IMA calls for conference alternative solution ESMA

The IMA has said it intends to hold a conference to establish an alternative model countering the proposal set out by the European Securities and Markets Authority (ESMA) on restricting the use of dealing commissions to pay for investment research.

IMA calls for conference alternative solution ESMA

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The IMA’s chief executive Daniel Godfrey said the association intends to host a conference for global regulators, investment managers and the sell-side providers of investment research to kickstart the process to finding an alternative solution to the issue.  

ESMA’s proposal, which would be implemented in January 2017, sets out to clamp a limit on the receipt of commissions. The type of research investment managers can pay for with dealing commissions would thus be significantly altered. 

The FCA has said that a total unbundling of research from dealing commissions would be the most effective way “to address the continued impact of the conflicts of interest created for investment managers by the use of a transaction cost to fund external research”.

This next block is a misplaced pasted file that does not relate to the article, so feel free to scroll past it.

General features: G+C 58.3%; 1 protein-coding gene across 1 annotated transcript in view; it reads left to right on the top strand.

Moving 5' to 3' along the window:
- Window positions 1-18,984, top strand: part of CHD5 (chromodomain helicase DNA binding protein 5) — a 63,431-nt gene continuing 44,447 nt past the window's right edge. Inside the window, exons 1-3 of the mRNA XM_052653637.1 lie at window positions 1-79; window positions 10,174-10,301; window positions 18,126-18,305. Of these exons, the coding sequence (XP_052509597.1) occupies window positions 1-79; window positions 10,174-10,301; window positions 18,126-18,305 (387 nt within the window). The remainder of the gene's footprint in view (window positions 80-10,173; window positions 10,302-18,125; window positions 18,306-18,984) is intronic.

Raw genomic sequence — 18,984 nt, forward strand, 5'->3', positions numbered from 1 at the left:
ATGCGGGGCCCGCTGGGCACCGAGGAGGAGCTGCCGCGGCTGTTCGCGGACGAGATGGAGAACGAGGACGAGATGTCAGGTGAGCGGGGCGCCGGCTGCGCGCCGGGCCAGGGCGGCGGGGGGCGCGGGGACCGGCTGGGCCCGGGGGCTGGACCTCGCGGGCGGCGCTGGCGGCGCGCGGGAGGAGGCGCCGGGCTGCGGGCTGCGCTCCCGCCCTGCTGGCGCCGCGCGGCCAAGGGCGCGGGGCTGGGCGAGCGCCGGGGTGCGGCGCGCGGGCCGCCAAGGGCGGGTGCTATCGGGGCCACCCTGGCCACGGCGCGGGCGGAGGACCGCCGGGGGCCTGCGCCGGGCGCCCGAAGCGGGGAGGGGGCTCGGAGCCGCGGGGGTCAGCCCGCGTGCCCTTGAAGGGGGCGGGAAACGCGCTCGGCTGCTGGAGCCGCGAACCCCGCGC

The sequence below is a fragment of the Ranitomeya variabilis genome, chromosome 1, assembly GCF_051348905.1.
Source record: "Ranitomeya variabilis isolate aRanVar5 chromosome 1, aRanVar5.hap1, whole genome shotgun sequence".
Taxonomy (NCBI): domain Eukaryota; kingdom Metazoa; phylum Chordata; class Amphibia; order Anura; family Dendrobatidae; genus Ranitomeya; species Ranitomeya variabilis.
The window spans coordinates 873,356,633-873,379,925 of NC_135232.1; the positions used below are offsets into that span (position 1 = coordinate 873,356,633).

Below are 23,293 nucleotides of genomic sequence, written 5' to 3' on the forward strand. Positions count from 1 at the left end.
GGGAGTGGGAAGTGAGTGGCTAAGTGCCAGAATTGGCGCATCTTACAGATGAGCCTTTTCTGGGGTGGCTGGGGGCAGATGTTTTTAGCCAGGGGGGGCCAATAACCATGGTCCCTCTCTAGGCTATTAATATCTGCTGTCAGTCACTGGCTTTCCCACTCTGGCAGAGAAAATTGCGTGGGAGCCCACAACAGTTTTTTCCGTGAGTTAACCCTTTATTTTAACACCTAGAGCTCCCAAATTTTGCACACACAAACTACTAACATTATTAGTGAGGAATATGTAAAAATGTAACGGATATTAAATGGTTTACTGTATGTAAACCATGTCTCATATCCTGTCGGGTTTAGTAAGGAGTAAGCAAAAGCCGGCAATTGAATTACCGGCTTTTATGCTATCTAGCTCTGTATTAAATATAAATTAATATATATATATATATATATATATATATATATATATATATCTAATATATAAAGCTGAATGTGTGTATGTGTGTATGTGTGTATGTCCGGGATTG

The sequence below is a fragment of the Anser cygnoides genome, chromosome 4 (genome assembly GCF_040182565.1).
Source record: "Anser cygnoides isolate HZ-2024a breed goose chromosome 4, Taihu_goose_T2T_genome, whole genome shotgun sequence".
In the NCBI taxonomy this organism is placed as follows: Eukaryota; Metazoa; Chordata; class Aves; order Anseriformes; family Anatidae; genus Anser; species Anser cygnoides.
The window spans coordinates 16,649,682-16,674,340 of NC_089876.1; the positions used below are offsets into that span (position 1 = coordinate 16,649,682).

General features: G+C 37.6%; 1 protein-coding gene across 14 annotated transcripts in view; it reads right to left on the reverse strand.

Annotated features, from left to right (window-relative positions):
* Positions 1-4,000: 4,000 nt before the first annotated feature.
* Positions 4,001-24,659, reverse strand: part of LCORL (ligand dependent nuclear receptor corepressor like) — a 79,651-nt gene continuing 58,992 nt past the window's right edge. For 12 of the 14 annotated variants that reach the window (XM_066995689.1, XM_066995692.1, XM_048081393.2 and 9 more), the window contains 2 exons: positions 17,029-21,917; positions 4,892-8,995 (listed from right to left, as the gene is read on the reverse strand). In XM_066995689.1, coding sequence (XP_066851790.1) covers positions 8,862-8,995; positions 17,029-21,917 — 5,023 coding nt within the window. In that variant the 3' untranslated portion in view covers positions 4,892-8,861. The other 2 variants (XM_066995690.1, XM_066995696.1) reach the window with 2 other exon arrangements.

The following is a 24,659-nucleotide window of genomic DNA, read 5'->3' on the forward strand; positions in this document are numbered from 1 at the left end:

“The IMA does not support ESMA’s proposals,” Godfrey said.

“Research associated with the use of dealing commissions is not an inducement.  Rather, it raises conflicts of interest, which need to be managed.” 

He maintained that the focus of the consultation should be on getting suppliers of research to unbundle the costs.

This way asset managers can place a value on the research being supplied and to what they are paying. Any conflict raised by the consultation could be dealt through commission sharing arrangements. 

Godfrey added that unilateral change in Europe or the UK would create regulatory arbitrage that would put the UK investment management industry at a competitive disadvantage and the IMA could not support this. 

Furthermore, he said that ESMA’s proposals would create a muddled regime with never-ending debate about what was allowed and what was not. 

However, Godfrey said “it may be possible to establish an alternative model” and confirmed the IMA’s intention to host a conference to address this.

He referred back to the IMA’s paper from February earlier this year – entitled “The use of dealing commission for the purchase of investment research”- which made recommendations to help investment managers reduce research costs and improve procurement practices.  

“The evaluation process must consider the impact that any new model might have on investors and equity market users,” Godfrey said.

“If these issues can be addressed and it was determined that a new, global model for the purchase of research would bring material overall benefits for clients, the IMA would support it,” he added.

In May, ESMA began the consultation process, marking the first step in the translation of the directive into implementable rules and regulations. The process looks at how best to implement the revised Markets in Financial Instruments Directive (MiFID II).

 

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